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The Western Distributor is a deal that doesn’t add up
TRANSURBAN’S get-rich-quick scheme at the expense of Victorian taxpayers — otherwise known as the Western Distributor — is back in the news. It has been reported that Transurban is increasingly confident its proposed Western Distributor project will become a reality, despite the fact that an extension to its CityLink tolling concession is a disastrous outcome for Victorian motorists.
The background to this project is tortured. The Commonwealth was approached to consider funding it in late 2015. But last year the Andrews Government said it would provide the full funding for the Western Distributor.
Part of the cost of the project will be met by an allocation from the Victorian Government, but the rest is expected to be met through tolls on the Western Distributor and widened West Gate Freeway and an extension of the tolling period for CityLink. For residents in the eastern suburbs still seething at having $1.2 billion wasted on cancelling the East West Link, the windfall gain proposed for CityLink is another slap in the face.
On top of being denied an essential road link, they will have to pay more to use the network, tolls imposed to help fund a road — the Western Distributor — that provides little benefit to the east.
CityLink is one of the busiest roads in the country and is forecast to experience high growth in traffic volumes. Its revenues are expected to rise from about $600 million to $850 million by 2020. It is the most valuable asset in Transurban’s portfolio of toll roads. So delivering the Western Distributor, and, in turn, receiving an extension to the CityLink toll concession, is predicted to provide a boost to Transurban’s market value.
Analysis by transport actuary Ian Bell indicates that a 12-year extension to Transurban’s tolling concession on CityLink will generate $20-30 billion in additional toll revenue. The analysis reveals an investor would be willing to pay between $3.8 billion and $5.7 billion in 2022 for the rights to that extra toll revenue. That is considerably more than the Victorian taxpayer is getting in return. After all, the only thing Transurban is providing in return for this windfall is part-delivery of the Western Distributor.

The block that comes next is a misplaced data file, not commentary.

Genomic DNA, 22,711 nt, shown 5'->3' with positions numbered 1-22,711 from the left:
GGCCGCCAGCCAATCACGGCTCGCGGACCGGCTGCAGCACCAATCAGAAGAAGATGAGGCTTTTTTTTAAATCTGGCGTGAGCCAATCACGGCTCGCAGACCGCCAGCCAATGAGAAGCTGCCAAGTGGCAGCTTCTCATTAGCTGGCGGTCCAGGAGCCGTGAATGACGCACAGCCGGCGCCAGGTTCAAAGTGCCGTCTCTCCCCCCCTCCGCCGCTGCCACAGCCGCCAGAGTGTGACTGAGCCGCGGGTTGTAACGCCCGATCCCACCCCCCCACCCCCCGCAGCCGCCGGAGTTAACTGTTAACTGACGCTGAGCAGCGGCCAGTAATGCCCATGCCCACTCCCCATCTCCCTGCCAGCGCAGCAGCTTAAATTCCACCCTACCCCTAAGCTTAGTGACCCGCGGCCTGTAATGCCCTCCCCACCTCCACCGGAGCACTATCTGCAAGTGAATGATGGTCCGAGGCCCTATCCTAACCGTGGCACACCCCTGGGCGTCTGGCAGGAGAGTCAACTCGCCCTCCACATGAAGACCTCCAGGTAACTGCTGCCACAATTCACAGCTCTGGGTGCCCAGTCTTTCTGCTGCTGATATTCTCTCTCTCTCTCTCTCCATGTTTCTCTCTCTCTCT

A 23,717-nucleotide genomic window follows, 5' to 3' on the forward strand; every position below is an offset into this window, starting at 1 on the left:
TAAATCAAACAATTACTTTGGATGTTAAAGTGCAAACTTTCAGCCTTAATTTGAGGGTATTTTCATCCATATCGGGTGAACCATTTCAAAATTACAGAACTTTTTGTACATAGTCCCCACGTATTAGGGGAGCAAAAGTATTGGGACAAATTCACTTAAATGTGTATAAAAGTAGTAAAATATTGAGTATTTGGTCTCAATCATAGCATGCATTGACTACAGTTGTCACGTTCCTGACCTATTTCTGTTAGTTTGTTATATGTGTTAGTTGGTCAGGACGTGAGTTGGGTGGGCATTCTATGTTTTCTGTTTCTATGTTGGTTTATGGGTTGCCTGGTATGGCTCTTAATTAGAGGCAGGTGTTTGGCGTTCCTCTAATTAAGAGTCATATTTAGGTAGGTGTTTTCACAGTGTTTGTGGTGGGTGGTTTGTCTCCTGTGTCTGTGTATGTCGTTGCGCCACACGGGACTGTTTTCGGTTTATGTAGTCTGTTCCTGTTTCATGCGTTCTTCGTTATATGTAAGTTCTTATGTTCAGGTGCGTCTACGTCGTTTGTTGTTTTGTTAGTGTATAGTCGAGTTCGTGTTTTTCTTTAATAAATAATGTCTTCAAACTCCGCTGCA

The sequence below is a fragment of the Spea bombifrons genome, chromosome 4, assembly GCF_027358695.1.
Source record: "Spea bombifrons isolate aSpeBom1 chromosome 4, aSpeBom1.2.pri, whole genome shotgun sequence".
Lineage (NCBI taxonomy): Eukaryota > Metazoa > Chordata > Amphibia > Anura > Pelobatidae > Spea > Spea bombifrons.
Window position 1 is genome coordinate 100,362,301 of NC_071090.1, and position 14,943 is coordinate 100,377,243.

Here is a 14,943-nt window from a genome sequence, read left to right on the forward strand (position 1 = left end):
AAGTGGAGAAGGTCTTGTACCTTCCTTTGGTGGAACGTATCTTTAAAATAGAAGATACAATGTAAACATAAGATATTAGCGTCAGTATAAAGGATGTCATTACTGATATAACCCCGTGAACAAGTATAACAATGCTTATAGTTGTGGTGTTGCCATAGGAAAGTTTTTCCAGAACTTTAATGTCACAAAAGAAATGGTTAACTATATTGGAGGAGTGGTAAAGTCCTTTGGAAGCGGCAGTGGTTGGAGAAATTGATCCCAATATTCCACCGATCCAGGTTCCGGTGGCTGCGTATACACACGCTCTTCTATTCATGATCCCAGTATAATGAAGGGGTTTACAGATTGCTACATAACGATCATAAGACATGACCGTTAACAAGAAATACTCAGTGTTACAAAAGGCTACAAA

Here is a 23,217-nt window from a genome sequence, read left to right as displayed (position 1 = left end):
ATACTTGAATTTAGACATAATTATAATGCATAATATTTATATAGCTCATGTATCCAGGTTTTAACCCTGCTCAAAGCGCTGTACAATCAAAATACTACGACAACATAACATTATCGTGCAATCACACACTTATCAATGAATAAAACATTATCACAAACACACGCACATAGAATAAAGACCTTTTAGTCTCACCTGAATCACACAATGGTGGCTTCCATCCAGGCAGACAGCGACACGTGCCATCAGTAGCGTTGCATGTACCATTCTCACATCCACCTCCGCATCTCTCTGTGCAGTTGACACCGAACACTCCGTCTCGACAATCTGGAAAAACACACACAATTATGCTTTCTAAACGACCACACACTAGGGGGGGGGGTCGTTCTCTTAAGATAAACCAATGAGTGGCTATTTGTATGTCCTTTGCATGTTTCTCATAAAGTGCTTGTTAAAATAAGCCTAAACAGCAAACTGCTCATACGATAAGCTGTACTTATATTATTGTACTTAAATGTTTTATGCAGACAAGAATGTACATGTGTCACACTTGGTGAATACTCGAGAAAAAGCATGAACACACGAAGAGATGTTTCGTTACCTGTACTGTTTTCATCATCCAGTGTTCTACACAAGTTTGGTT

As outlined in Senate estimates this week, the Department of Infrastructure has concerns about the proposal itself. These include the ability of the Western Distributor to deal with long-term east-west transport demands in Melbourne.
This should come as no surprise to those who have been following the debate, because these points are clearly flagged in the Western Distributor business case. This public document is the maypole around which the public debate must currently dance, as no peer review of it seems to be available.
The only thing Transurban is providing in return for its windfall is part-delivery of the Western Distributor.
The business case assesses the corridor options and indicates that, a decade after its construction, the Western Distributor will need to be complemented by construction of a second corridor to the north in order to meet the needs for increasing east-west travel to the city.
That indicates that the Western Distributor proposal is not a viable long-term solution to the problem.
The Turnbull Government remains committed to the East West Link — and $3 billion is still on the table for any Victorian government prepared to build it.
I was with the Prime Minister last year when he announced a reallocation of $1.5 billion in funding provided for East West Link to a new Victorian infrastructure package, with most of this money aimed squarely at addressing urban congestion.
This package included $500 million towards a billion-dollar upgrade of the Monash Freeway. Such a project would not only help unclog one of Melbourne’s most heavily congested road links, it would also improve safety and productivity in the city’s southeast.
The package also included a $350 million commitment to upgrading the M80 Ring Road. This upgrade will facilitate improved connections to the Port of Melbourne, Melbourne airport and interstate corridor.
The Turnbull Government remains engaged with Victoria on infrastructure. But the Andrews Government’s inability to solve congestion challenges and the extraordinary concessions it has handed Transurban suggests there are good reasons to doubt that it can strike a good deal for Victorians.
Michael Sukkar is the Assistant Minister to the Treasurer and Federal Member for Deakin